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Old 4th April 2007, 10:09 AM   #1
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Default Crossover - anyone help, please?

I'm a bit dumb about all this, but I want to convert a previously bi-amped PA cabinet to single amp use. The cab has a 10" 8ohm LF driver and the HF is two 5" 8ohm mids with a piezo tweeter. Is it possible to construct a passive 2-way crossover to feed >250Hz to an 8ohm LF and 250Hz< to a 4ohm (2x8ohm) HF? Or am I trying to defy the laws of physics again? All help gratefully accepted, cheers, labougie.
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Old 4th April 2007, 12:00 PM   #2
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To design a xover you must know all the references from the speakers you are using as brandname, model, T/S parameters, frequency curve output, to say the least...
That been said, your xover parts might cost you as much as your speakers (and time), but if you want to try anyway...
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Old 4th April 2007, 03:17 PM   #3
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Default you don't necessarily need an XO

depending on the bass driver-- it probably has a finite top end, and piezo tweeters don't need crossovers due to their design-- they usually kick in around 2500-3500 hz because they're capacitive, and function largely as their own crossover. by the sounds of the box-- it's not a high end design (piezos are usually second in line in quality to compression drivers), so the upper end of your bass driver may end up being a little raggedy transitioning to the tweeter.. but despite that, it may work out anyhow-- just don't put a lotta juice through it at first. wire both to the terminals, and listen at moderate volumes.. see what you end up with.

the only thing you MAY need is an attenuating capacitor in line with your tweets so that it's not a ton louder than your bass driver-- go to the CTS website for a good article on piezo tweeter usage!


good luck!

d
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Old 5th April 2007, 07:02 AM   #4
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The low crossover frequency (250Hz) you have in mind will need large value components to function.

The simplist x over would be a 160uF capacitor (or 100u,47u and 10u for neerest preferred values) in series with your parallel mids (4 ohm), and a 5mH inductor in series with your woofer.
Use non-polarised electrolytic capacitors.
I would also be inclined to pop a resistor in series with the piezo to bring down it's output. Play with the value to match the level by ear (They might even have one in as they are).

There are lots of more complex x overs, but these values will give you a simple 250 Hz first order type.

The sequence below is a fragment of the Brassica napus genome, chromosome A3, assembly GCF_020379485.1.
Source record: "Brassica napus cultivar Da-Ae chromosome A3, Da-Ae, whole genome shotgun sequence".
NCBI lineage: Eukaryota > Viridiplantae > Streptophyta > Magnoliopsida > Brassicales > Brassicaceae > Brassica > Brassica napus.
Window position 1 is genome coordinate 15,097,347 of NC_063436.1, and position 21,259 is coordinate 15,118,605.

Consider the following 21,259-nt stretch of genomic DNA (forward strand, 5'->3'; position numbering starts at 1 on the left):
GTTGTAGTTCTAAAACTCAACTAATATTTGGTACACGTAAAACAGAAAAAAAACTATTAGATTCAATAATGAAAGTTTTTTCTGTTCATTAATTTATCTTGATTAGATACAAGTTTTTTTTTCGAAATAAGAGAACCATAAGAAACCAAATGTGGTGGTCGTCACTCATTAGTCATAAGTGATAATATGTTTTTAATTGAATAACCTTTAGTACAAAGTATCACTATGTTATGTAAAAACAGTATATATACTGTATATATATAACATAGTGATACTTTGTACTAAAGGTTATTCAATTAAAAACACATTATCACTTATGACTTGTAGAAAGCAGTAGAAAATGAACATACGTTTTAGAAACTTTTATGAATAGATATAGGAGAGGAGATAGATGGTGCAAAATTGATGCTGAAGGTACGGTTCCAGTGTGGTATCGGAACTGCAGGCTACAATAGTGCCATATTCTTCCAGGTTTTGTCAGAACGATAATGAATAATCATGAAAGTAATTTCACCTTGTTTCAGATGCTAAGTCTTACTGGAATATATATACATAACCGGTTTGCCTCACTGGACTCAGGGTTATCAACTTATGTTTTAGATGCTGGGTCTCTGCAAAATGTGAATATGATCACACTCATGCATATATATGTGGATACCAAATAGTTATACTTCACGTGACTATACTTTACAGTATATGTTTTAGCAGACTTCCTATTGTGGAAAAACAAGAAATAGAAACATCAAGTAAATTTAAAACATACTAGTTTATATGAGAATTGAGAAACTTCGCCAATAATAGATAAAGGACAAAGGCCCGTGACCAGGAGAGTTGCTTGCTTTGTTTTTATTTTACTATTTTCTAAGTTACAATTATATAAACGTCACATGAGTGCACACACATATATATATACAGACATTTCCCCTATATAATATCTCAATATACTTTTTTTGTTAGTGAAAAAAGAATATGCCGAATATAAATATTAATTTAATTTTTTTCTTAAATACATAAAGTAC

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Old 5th April 2007, 06:11 PM   #5
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Thanks bobhayes - I'll try that. The piezo DOES already have a resistor in series so no problem there. What total load will this present to the amp? Cheers.
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Old 6th April 2007, 10:52 AM   #6
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The load to the amplifier will be frequency dependant.
At frequencies below about 200 Hz it will be around 8 ohms. This is where most of the energy is used, so you can consider it the nominal impedance for AV or music/speech.
There may be an uneven load from around 200 to 400 hz, where the crossover and drivers are interacting the most, above which the load will be around 4 ohms.
There are lots of resources around on the web for helping with crossover design, as well as 'by ear' tuning, so once you can see if the speakers have potential, there are lots of possible improvements that can be made.

Have fun.
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Old 9th April 2007, 09:15 AM   #7
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Hi bobhayes - I've got another issue which I'm sure you'll have the answer to. I've built a PA system and I needed the LF to give me all the power it can down to 70hz (the E string on an acoustic guitar detuned to D). The result of this is that below 70hz and specifically below 50hz I'm going over xmax, so I need a high pass filter to block anything below (say) 65hz. I've been looking at The12volt.com which has all the calculators, but I notice that a 65hz high pass filter seems to start attenuating above 65 and is actually 3db down AT 65 - what centre frequency should I go for if I want the attenuation to START at 65? Cheers.
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Old 9th April 2007, 01:54 PM   #8
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The reason the calculators give you the -3dB frequency, is for crossover networks. Assuming zero phase difference, the theoretical combined response for a low pass and high pass filter together with the same -3dB point, should be flat (or near to flat).
It's never that simple in practice.

I would definately be using an active filter ahead of your amps (or built into your amps) for a 70Hz high pass. You could build a 4th order (very steep roll off) filter for a few bucks, whereas the components for a 4th order passive filter will be expensive, waste power, and be heavy too.

Try on another forum for possible circuits whether tube or silicone based.

Good luck.
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